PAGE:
Supporting Human-AI Collaboration in Auditing LLMs with LLMs

Illustration depicting the process of a human and a large language model working together to find failure cases in a (not necessarily different) large language model.


In the era of ChatGPT, where people increasingly take assistance from a large language model (LLM) in day-to-day tasks, rigorously auditing these models is of utmost importance. While LLMs are celebrated for their impressive generality, on the flip side, their wide-ranging applicability renders the task of testing their behavior on each possible input practically infeasible. Existing tools for finding test cases that LLMs fail on leverage either or both humans and LLMs, however they fail to bring the human into the loop effectively, missing out on their expertise and skills complementary to those of LLMs. To address this, we build upon prior work to design an auditing tool, AdaTest++, that effectively leverages both humans and AI by supporting humans in steering the failure-finding process, while actively leveraging the generative capabilities and efficiency of LLMs.

Research summary

What is auditing?

An algorithm audit1 is a method of repeatedly querying an algorithm and observing its output in order to draw conclusions about the algorithm’s opaque inner workings and possible external impact.

Why support human-LLM collaboration in auditing? 

Red-teaming will only get you so far.  An AI red team is a group of professionals generating test cases on which they deem the AI model likely to fail, a common approach used by big technology companies to find failures in AI. However, these efforts are sometimes ad-hoc, depend heavily on human creativity, and often lack coverage, as evidenced by issues in recent high-profile deployments such as Microsoft’s AI-powered search engine: Bing, and Google’s chatbot service: Bard. While red-teaming serves as a valuable starting point, the vast generality of LLMs necessitates a similarly vast and comprehensive assessment, making LLMs an important part of the auditing system.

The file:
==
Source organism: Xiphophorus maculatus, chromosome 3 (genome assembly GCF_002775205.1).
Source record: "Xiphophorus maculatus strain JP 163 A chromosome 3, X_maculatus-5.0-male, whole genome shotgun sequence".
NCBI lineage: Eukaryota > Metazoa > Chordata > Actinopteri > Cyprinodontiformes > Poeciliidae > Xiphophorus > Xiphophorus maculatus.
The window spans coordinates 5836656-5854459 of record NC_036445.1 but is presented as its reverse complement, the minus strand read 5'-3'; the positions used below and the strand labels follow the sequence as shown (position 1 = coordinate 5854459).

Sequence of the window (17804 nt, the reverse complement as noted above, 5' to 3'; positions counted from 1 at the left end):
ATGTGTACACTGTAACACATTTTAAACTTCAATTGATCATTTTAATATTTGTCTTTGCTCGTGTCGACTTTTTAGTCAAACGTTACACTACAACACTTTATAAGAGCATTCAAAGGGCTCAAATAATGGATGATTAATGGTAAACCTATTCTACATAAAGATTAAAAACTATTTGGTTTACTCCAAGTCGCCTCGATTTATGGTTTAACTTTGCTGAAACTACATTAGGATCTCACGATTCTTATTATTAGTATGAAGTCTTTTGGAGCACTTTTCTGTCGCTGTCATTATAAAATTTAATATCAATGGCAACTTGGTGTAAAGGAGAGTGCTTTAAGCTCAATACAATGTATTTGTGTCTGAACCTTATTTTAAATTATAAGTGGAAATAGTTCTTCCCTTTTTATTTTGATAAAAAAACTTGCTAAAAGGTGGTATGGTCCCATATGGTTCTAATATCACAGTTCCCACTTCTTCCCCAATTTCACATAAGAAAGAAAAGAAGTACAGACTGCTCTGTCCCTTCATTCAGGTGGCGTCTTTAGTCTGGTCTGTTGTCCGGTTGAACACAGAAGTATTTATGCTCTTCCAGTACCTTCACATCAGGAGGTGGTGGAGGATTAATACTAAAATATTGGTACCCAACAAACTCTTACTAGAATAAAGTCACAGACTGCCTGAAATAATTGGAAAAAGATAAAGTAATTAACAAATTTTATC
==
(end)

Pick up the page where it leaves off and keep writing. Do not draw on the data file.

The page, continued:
Human discernment is needed at the helm. LLMs, while widely knowledgeable, have a severely limited perspective of the society they inhabit (hence the need for auditing them). Humans have a wealth of understanding to offer, through grounded perspectives and personal experiences of harms perpetrated by algorithms and their severity. Since humans are better informed about the social context of the deployment of algorithms, they are capable of bridging the gap between the generation of test cases by LLMs and the test cases in the real world. 

Existing tools for human-LLM collaboration in auditing

Despite the complementary benefits of humans and LLMs in auditing mentioned above, past work on collaborative auditing relies heavily on human ingenuity to bootstrap the process (i.e. to know what to look for), and then quickly becomes system-driven, which takes control away from the human auditor. We build upon one such auditing tool, AdaTest2.